Greenwich has recognised these shortcomings and placed a particular strategic focus on the creation of office space, cultural and design districts, e-business programmes and a smart city strategy that is exploring how to transform digital connectivity in the borough.

 

It would be interesting to know to what extent Islington and Southwark companies are export-oriented, compared with Greenwich firms, which, with one or two exceptions, are focused locally. With this information, we could look at how to broaden horizons and attract more naturally global businesses into the borough.

 

Figure 1: Resilience to technology change and globalisation
Figure 1: Resilience to technology change and globalisation

Measuring environmental resilience

 

With urbanisation predicted to rise to 70 per cent worldwide by 2050, and an imperative to achieve sustainable growth that limits global warming to under 1.5 degrees, it is clear that many of the answers lie with cities.

 

Extreme weather events have increased significantly over the past 40 years, and the UN has been instrumental in developing and disseminating the Sendai Framework for Disaster Risk Reduction to help cities develop resilience to such risks.

 

Furthermore, appalling traffic congestion and air pollution are blighting major cities around the world and, notwithstanding its highly praised integrated public transport system, London suffers from both. That is why, in his Transport Strategy (March 2018), the Mayor of London, Sadiq Khan, has stressed reducing reliance on the motor car in the years ahead, both to reduce emissions and to promote more active mobility.

 

Figure 2 below shows how well the different boroughs are contributing to this agenda, as well as the volume of waste generated by each community and the propensity to re-use or recycle.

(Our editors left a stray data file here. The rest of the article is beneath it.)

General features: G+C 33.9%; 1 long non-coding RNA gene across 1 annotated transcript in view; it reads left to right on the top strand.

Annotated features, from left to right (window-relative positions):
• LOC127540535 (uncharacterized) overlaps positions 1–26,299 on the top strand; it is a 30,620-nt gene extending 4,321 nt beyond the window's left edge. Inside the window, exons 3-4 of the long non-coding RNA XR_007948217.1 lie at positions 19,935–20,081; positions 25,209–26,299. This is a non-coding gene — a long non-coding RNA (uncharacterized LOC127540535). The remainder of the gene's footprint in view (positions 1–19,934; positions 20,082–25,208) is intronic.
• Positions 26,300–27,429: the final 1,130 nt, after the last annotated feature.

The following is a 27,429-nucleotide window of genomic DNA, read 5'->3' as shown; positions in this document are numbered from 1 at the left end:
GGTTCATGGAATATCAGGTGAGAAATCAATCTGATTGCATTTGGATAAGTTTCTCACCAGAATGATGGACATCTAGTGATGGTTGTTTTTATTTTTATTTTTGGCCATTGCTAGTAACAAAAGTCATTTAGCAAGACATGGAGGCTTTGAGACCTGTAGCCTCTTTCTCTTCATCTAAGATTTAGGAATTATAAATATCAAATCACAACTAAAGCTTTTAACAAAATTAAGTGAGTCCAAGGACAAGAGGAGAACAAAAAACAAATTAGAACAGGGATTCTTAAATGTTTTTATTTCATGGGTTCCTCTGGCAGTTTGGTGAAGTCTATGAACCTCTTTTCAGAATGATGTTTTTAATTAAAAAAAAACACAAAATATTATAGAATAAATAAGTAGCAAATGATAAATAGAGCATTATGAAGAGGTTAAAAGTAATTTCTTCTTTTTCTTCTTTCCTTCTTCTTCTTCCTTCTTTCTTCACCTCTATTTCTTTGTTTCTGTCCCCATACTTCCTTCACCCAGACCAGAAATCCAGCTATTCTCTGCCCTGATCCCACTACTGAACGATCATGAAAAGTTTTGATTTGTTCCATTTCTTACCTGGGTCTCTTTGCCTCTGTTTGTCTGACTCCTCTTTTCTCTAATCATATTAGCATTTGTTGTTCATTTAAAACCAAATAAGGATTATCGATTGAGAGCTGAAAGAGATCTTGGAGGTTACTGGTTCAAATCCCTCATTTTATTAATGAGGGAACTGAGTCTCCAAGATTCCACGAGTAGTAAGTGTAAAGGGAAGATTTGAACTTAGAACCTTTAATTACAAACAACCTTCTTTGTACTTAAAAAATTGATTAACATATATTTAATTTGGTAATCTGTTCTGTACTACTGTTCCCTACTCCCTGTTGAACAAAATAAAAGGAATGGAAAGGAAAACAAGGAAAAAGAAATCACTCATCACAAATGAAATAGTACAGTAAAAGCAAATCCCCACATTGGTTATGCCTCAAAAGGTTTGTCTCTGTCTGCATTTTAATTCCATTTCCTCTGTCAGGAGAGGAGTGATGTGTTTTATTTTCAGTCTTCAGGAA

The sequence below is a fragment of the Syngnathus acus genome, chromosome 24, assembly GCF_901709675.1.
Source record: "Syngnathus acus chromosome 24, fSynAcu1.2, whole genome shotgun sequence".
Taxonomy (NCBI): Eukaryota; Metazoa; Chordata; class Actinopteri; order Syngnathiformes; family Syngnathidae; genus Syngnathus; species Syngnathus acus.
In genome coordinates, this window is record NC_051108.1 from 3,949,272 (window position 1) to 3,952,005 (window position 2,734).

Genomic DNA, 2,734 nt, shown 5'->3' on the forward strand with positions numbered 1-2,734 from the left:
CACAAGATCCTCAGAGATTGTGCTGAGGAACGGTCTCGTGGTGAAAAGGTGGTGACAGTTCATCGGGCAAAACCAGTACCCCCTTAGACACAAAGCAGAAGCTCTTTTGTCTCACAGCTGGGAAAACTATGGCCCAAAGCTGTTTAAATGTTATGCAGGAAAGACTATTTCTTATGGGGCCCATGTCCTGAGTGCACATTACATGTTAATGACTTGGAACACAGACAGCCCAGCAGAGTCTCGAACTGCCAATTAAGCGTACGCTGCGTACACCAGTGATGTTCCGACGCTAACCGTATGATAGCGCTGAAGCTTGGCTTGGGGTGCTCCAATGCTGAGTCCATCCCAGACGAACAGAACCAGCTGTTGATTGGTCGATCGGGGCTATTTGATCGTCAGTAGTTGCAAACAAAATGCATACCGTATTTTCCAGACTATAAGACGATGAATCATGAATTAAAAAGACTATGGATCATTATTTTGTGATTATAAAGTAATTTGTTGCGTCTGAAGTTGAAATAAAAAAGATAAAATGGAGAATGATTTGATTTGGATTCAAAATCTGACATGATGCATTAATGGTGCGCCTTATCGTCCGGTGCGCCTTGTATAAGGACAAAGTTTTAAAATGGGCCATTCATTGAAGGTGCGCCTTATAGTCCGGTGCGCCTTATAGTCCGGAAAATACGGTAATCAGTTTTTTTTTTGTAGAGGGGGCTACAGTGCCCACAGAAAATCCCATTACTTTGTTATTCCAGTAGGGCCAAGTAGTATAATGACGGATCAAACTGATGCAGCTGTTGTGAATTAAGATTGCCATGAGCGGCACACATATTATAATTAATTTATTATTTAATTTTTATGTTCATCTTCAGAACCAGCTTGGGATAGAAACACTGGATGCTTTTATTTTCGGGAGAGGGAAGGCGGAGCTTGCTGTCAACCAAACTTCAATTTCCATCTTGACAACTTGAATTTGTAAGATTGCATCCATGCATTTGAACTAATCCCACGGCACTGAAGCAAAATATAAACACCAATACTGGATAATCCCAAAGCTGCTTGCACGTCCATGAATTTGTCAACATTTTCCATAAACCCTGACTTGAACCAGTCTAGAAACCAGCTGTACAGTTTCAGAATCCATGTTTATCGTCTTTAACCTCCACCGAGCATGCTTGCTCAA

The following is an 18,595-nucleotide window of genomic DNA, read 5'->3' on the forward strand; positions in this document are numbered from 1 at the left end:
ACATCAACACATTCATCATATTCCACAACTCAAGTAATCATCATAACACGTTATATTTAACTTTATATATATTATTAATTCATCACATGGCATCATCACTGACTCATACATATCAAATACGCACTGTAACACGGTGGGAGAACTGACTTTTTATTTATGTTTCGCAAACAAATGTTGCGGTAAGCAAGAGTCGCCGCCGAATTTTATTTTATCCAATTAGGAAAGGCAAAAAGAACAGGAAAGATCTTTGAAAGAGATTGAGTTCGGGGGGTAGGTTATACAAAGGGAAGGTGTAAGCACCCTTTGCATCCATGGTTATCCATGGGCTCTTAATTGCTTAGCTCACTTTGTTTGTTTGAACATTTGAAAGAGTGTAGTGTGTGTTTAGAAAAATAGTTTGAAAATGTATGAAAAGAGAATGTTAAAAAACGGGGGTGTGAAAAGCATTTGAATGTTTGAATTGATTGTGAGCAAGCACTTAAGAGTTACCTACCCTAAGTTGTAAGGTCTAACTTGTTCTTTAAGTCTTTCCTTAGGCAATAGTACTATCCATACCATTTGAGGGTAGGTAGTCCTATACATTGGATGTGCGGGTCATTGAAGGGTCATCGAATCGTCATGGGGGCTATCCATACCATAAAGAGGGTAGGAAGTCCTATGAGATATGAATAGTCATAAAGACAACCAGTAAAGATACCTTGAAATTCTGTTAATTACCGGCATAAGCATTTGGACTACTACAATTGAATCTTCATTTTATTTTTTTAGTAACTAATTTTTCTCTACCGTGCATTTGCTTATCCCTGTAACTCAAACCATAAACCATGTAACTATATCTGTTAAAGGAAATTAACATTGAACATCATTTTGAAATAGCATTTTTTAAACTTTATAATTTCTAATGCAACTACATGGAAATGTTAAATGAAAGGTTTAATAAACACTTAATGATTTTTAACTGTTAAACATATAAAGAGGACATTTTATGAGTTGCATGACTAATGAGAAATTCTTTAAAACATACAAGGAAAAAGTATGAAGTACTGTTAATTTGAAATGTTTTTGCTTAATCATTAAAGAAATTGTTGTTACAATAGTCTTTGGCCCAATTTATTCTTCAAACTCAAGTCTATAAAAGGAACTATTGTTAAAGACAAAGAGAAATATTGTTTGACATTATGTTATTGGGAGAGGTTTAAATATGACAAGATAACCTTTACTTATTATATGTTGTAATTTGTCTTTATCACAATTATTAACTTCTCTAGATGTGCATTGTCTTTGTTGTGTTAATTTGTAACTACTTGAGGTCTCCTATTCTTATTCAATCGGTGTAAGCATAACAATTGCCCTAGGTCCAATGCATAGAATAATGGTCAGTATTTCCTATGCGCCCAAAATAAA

In addition, it shows the proportion of households with easy access to a local park, which is an important contributor to good quality of life. Unfortunately, data on water consumption, leakages and the take-up of metering by boroughs does not seem to be available.

 

Figure 2: Environmental and sustainability resilience
Figure 2: Environmental and sustainability resilience

According to the 2011 Census, Greenwich has the highest proportion of its residents working within the Borough. However, it also has the highest percentage (44 per cent) using private vehicles as their mode of transport to work.

 

Of course, access to public transport in the south and east of the borough does not compare with Islington in central London, where only 10 per cent use their cars to travel to work. However, this need to find new ways of facilitating access to public transport partly explains why Greenwich has been at the forefront of experiments with connected and autonomous vehicles (CAVs) and is one of only two live urban testbeds in the UK.

 

It also explains why the borough was keen to explore, through the EU Sharing Cities project, how to integrate new sources of renewable energy with electric vehicle/e-bike recharging and smart metering in residential properties to better understand how strategic energy management systems can transform energy efficiency and consumer behaviours at the community level and improve air quality.

 

Political and social resilience

 

The ability and the agility of local government to help its community to respond to the challenges they face is the hardest to measure and yet the most important.

 

In part it relates to creating a place that generates a wide range of employment opportunities and a healthy environment, as discussed above, but also to the challenges and resource costs of supporting an ageing population and, at a time when private rents are so high, offering housing to those in need.

 

Commentators point to the lack of autonomy of UK local authorities – the high proportion of local spending derived from central government grants – but funding models are changing, with experiments around retained business rates.